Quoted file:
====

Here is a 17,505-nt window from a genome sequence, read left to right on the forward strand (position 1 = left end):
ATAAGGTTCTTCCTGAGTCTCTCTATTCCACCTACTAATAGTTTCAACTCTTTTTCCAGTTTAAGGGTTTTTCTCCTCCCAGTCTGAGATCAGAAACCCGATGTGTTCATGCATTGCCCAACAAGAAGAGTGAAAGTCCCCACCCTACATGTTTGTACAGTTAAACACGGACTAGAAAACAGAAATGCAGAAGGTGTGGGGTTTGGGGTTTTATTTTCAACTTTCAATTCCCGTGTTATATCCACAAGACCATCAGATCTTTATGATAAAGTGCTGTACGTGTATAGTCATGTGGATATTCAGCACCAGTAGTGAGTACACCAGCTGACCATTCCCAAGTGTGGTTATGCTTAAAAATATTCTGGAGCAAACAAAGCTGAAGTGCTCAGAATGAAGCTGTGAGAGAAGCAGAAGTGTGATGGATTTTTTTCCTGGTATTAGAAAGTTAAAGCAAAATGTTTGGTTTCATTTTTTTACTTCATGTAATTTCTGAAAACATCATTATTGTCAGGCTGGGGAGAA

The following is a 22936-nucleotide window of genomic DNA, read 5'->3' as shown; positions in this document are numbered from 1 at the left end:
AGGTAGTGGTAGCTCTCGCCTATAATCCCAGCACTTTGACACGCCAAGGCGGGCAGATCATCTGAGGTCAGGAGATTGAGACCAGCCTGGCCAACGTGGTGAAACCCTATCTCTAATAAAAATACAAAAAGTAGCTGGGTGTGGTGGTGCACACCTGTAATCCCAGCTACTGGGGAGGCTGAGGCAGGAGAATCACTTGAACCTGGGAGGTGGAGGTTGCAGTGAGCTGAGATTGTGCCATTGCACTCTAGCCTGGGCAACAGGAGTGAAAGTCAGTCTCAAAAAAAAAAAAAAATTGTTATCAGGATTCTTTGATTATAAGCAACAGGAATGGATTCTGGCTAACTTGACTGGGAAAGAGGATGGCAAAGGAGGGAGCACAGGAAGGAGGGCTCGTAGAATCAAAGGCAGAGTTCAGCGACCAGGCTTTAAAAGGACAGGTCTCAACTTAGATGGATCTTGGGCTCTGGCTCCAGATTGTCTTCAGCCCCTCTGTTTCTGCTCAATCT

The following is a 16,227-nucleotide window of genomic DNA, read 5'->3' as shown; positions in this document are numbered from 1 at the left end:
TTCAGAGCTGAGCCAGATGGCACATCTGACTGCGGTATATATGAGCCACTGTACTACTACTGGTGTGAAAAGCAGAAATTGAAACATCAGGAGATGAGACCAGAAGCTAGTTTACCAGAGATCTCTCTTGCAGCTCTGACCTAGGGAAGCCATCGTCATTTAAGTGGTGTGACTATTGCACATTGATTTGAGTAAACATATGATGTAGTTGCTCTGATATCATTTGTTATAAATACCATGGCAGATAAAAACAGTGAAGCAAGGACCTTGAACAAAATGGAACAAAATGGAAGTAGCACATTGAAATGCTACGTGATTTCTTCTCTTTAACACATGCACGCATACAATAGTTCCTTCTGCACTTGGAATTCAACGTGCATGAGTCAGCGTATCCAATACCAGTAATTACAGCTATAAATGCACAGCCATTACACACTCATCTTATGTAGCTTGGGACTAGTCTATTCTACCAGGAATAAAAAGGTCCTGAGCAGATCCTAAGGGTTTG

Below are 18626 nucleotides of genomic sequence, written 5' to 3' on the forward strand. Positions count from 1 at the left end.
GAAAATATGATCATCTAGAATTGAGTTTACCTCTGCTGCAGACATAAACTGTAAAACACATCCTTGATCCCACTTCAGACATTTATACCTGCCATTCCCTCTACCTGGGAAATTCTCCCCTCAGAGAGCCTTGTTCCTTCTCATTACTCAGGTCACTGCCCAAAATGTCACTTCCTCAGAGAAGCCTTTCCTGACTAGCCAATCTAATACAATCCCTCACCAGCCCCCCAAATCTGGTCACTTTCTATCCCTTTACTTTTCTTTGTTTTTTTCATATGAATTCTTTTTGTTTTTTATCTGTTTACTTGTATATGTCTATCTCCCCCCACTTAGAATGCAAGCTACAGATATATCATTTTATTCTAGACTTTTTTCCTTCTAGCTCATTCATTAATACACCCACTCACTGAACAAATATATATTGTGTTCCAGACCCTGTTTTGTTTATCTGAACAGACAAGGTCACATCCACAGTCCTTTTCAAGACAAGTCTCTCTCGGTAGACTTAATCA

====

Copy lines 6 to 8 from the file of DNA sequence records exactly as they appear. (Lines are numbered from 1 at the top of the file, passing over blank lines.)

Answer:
TTCAGAGCTGAGCCAGATGGCACATCTGACTGCGGTATATATGAGCCACTGTACTACTACTGGTGTGAAAAGCAGAAATTGAAACATCAGGAGATGAGACCAGAAGCTAGTTTACCAGAGATCTCTCTTGCAGCTCTGACCTAGGGAAGCCATCGTCATTTAAGTGGTGTGACTATTGCACATTGATTTGAGTAAACATATGATGTAGTTGCTCTGATATCATTTGTTATAAATACCATGGCAGATAAAAACAGTGAAGCAAGGACCTTGAACAAAATGGAACAAAATGGAAGTAGCACATTGAAATGCTACGTGATTTCTTCTCTTTAACACATGCACGCATACAATAGTTCCTTCTGCACTTGGAATTCAACGTGCATGAGTCAGCGTATCCAATACCAGTAATTACAGCTATAAATGCACAGCCATTACACACTCATCTTATGTAGCTTGGGACTAGTCTATTCTACCAGGAATAAAAAGGTCCTGAGCAGATCCTAAGGGTTTG

Below are 18626 nucleotides of genomic sequence, written 5' to 3' on the forward strand. Positions count from 1 at the left end.
GAAAATATGATCATCTAGAATTGAGTTTACCTCTGCTGCAGACATAAACTGTAAAACACATCCTTGATCCCACTTCAGACATTTATACCTGCCATTCCCTCTACCTGGGAAATTCTCCCCTCAGAGAGCCTTGTTCCTTCTCATTACTCAGGTCACTGCCCAAAATGTCACTTCCTCAGAGAAGCCTTTCCTGACTAGCCAATCTAATACAATCCCTCACCAGCCCCCCAAATCTGGTCACTTTCTATCCCTTTACTTTTCTTTGTTTTTTTCATATGAATTCTTTTTGTTTTTTATCTGTTTACTTGTATATGTCTATCTCCCCCCACTTAGAATGCAAGCTACAGATATATCATTTTATTCTAGACTTTTTTCCTTCTAGCTCATTCATTAATACACCCACTCACTGAACAAATATATATTGTGTTCCAGACCCTGTTTTGTTTATCTGAACAGACAAGGTCACATCCACAGTCCTTTTCAAGACAAGTCTCTCTCGGTAGACTTAATCA